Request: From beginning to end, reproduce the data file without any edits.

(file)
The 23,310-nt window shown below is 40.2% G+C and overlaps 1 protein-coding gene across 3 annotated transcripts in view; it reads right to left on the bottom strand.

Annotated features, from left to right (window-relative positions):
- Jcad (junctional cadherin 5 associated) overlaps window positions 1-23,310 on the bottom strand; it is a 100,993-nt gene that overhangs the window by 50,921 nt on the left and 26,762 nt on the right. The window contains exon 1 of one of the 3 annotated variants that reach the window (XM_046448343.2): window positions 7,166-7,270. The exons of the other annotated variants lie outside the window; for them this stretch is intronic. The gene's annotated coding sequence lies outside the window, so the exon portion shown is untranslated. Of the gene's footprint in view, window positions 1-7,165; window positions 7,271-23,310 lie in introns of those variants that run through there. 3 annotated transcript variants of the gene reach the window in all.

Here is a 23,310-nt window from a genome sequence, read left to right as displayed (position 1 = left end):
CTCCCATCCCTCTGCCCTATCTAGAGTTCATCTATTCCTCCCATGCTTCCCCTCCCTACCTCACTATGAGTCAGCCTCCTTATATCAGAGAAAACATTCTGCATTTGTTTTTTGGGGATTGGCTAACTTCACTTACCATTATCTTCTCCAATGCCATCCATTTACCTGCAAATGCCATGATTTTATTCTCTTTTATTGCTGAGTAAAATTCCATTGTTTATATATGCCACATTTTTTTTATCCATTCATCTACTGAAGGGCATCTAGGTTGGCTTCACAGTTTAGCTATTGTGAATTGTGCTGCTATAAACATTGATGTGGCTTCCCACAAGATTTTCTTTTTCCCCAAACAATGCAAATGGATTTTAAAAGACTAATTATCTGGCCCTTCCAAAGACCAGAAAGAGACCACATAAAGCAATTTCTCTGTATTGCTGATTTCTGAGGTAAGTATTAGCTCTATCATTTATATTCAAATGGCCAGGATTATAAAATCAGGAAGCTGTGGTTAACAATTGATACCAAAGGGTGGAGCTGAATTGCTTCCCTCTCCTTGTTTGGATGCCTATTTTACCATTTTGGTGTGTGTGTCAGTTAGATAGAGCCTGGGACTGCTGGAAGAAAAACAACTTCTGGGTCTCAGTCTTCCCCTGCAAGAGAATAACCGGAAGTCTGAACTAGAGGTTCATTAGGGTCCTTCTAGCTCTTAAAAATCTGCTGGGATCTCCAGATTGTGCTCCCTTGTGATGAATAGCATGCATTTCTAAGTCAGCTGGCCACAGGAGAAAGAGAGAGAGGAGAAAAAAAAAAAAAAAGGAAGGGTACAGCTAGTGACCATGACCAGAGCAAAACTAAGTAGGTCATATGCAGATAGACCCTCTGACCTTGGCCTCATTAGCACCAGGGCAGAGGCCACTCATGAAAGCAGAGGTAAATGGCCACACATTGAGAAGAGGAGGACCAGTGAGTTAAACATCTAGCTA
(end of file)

The 23,310-nt window shown below is 40.2% G+C and overlaps 1 protein-coding gene across 3 annotated transcripts in view; it reads right to left on the bottom strand.

Annotated features, from left to right (window-relative positions):
- Jcad (junctional cadherin 5 associated) overlaps window positions 1-23,310 on the bottom strand; it is a 100,993-nt gene that overhangs the window by 50,921 nt on the left and 26,762 nt on the right. The window contains exon 1 of one of the 3 annotated variants that reach the window (XM_046448343.2): window positions 7,166-7,270. The exons of the other annotated variants lie outside the window; for them this stretch is intronic. The gene's annotated coding sequence lies outside the window, so the exon portion shown is untranslated. Of the gene's footprint in view, window positions 1-7,165; window positions 7,271-23,310 lie in introns of those variants that run through there. 3 annotated transcript variants of the gene reach the window in all.

Here is a 23,310-nt window from a genome sequence, read left to right as displayed (position 1 = left end):
CTCCCATCCCTCTGCCCTATCTAGAGTTCATCTATTCCTCCCATGCTTCCCCTCCCTACCTCACTATGAGTCAGCCTCCTTATATCAGAGAAAACATTCTGCATTTGTTTTTTGGGGATTGGCTAACTTCACTTACCATTATCTTCTCCAATGCCATCCATTTACCTGCAAATGCCATGATTTTATTCTCTTTTATTGCTGAGTAAAATTCCATTGTTTATATATGCCACATTTTTTTTATCCATTCATCTACTGAAGGGCATCTAGGTTGGCTTCACAGTTTAGCTATTGTGAATTGTGCTGCTATAAACATTGATGTGGCTTCCCACAAGATTTTCTTTTTCCCCAAACAATGCAAATGGATTTTAAAAGACTAATTATCTGGCCCTTCCAAAGACCAGAAAGAGACCACATAAAGCAATTTCTCTGTATTGCTGATTTCTGAGGTAAGTATTAGCTCTATCATTTATATTCAAATGGCCAGGATTATAAAATCAGGAAGCTGTGGTTAACAATTGATACCAAAGGGTGGAGCTGAATTGCTTCCCTCTCCTTGTTTGGATGCCTATTTTACCATTTTGGTGTGTGTGTCAGTTAGATAGAGCCTGGGACTGCTGGAAGAAAAACAACTTCTGGGTCTCAGTCTTCCCCTGCAAGAGAATAACCGGAAGTCTGAACTAGAGGTTCATTAGGGTCCTTCTAGCTCTTAAAAATCTGCTGGGATCTCCAGATTGTGCTCCCTTGTGATGAATAGCATGCATTTCTAAGTCAGCTGGCCACAGGAGAAAGAGAGAGAGGAGAAAAAAAAAAAAAAAGGAAGGGTACAGCTAGTGACCATGACCAGAGCAAAACTAAGTAGGTCATATGCAGATAGACCCTCTGACCTTGGCCTCATTAGCACCAGGGCAGAGGCCACTCATGAAAGCAGAGGTAAATGGCCACACATTGAGAAGAGGAGGACCAGTGAGTTAAACATCTAGCTA